TRAVERSE CITY — First there was Elizabeth. Then there was Betty. And finally, there were Betti and Bettie.
Now the once-popular name has all but died out, causing Betty Club numbers around the country to dwindle.
“We’re down to about 12 and maybe eight are regulars,” said Betty Plough, 78, organizer of the Bettys by the Bay in Traverse City. “I have not seen a baby named Betty in I can’t tell you how long. And I’m one of the youngest in the group.”
Plough is looking to boost her club’s numbers and is counting on all Bettys — and Elizabeths nicknamed Betty — to answer the call. Members get together monthly to lunch at area restaurants and to talk about ... well, whatever comes up.
“The one thing we have in common is the name and that’s about it,” said Plough, a medical transcriptionist who was named after one of her mother’s best friends. “The waitresses always get a charge out of it. They’ll come over to the table and say, ‘What’s your club?’ and I’ll say, ‘We’re all named Betty.’ And they’ll say, “You’ve got to be kidding me.”
Betty came into vogue In the 1920s and ‘30s, when it was the fourth and second most popular name respectively, according to census records. By the 1950s it had slipped to number 35. And by the 1960s, it didn’t even qualify for the list of top 100,000 female names — though Betti with an “i” did. So did Bettyann, Bettyjean, Bettylou and Bettyjo.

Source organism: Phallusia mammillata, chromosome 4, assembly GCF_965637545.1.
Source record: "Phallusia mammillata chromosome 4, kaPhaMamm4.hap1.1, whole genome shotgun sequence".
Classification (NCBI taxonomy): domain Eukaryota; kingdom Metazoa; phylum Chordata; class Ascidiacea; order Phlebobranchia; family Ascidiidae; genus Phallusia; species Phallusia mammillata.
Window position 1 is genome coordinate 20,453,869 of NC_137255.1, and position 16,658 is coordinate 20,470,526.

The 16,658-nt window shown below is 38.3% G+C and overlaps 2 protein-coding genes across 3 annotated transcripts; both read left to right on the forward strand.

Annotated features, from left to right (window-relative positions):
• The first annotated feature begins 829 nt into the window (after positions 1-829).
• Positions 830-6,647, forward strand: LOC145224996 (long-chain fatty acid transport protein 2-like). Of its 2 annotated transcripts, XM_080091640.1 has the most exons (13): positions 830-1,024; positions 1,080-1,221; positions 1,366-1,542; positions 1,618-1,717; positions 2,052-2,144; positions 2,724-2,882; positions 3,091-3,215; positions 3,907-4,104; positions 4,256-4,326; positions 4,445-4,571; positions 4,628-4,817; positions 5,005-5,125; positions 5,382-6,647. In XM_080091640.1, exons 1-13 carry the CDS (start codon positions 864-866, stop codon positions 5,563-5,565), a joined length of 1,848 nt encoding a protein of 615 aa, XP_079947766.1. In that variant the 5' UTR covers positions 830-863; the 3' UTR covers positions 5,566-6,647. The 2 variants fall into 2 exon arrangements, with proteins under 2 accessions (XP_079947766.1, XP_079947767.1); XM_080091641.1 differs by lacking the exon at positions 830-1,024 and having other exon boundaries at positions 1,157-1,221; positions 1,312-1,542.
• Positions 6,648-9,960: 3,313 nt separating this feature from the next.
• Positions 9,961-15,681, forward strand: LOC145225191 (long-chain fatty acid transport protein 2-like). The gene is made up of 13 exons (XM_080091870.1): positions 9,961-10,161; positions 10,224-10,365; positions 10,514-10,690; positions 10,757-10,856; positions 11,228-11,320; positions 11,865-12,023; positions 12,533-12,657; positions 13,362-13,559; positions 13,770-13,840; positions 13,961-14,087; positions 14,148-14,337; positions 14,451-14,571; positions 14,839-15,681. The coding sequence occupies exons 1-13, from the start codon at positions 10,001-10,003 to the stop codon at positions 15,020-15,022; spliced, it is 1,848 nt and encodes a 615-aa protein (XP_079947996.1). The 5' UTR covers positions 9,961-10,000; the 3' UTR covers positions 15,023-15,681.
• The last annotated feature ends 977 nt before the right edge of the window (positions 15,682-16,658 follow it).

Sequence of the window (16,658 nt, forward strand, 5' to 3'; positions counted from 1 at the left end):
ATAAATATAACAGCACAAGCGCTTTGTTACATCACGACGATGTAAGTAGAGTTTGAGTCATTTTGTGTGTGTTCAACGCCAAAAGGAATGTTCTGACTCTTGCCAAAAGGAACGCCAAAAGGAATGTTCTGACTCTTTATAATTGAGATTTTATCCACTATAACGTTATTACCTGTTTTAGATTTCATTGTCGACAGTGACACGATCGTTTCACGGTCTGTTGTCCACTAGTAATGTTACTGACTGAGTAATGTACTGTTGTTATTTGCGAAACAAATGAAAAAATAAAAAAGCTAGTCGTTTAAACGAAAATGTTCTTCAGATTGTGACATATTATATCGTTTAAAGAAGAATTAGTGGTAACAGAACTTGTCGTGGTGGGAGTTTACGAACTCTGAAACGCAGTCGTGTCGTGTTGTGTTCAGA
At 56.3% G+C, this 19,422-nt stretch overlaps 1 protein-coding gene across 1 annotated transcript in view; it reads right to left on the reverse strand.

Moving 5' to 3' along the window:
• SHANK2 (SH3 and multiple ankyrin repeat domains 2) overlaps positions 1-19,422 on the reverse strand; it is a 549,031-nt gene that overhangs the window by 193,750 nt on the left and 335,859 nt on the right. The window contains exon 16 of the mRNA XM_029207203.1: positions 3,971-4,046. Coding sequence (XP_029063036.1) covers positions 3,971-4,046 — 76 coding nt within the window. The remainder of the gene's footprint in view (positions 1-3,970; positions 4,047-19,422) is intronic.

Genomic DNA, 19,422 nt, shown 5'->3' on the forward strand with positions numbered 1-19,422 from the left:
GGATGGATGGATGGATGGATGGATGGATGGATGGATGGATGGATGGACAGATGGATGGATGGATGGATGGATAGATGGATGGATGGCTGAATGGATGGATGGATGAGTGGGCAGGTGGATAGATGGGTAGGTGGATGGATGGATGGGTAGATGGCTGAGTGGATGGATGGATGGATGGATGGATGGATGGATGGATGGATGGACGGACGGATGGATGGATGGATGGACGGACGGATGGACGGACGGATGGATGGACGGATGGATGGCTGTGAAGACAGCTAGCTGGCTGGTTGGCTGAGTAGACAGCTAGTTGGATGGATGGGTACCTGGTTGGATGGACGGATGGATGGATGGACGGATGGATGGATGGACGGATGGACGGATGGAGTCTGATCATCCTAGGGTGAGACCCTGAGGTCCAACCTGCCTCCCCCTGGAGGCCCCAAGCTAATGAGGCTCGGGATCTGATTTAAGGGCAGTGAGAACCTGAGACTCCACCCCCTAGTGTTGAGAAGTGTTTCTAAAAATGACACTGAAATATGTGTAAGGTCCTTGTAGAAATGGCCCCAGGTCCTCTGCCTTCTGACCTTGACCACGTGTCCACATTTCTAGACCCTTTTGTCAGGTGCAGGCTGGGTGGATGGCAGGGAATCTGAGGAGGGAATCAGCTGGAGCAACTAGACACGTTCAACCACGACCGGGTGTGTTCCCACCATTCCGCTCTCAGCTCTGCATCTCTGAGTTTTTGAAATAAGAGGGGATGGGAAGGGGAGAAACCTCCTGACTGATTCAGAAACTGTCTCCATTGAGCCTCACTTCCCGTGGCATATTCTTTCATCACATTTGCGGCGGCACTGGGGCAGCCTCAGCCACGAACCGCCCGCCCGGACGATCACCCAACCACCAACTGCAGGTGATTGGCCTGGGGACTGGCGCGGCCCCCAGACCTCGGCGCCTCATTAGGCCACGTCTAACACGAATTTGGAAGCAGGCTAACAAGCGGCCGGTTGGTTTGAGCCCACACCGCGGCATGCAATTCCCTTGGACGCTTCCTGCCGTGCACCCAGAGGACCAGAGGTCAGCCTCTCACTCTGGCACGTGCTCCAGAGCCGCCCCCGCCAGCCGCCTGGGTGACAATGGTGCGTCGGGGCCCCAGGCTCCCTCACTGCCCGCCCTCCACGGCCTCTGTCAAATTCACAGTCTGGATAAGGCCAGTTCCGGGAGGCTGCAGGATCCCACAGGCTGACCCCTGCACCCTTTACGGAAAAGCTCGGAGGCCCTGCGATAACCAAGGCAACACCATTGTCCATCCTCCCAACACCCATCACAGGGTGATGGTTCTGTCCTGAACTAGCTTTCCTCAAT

Plough, whose mascot is the cartoon character Betty Boop, likes her moniker but acknowledges that these days “it’s just not a catchy name.”
“You’ve got all the Jordans and Megans,” she said — not to mention the Apples and Sages and Suris and Tullulahs. “Betty is kind of an ‘eh’ name.”
Betty VanRiper is really an Elizabeth but was allowed to join the club because of her nickname.
“My mother named me Elizabeth because she said she just didn’t want people calling me lizzy,” said VanRiper, whose great-great-grandmother also was an Elizabeth. “So instead I’m called Betty. I’m very comfortable with that. I feel more like a Betty than an Elizabeth.”
VanRiper was born in 1935, during the decade when Betty reached its peak in popularity. As a result, she said, she palled around with two other Bettys in her neighborhood — both on her block.
Betty Koons shared her name with three other Bettys in her high school graduating class of 1947. Growing up, she was habitually asked whether she was a Betty or an Elizabeth, she said. But that beat being called “Betty Jean” by her mother’s Sourthern relatives.
“Those Southerners are big on two names,” said Koons, whose family eventually settled in Michigan. “So I was just as happy to go back to Betty.”
Koons said she joined the Bettys by the Bay because it sounded interesting and like another way to get to know people. Members don’t pay dues or travel to Betty Conventions, Plough said.
And while socializing in groups can offer trigger anxieties, the club strips away one of the most common fears.
“I don’t have to remember each other’s name,” Van Riper said.
To learn more about the group, call Plough at 633-6068.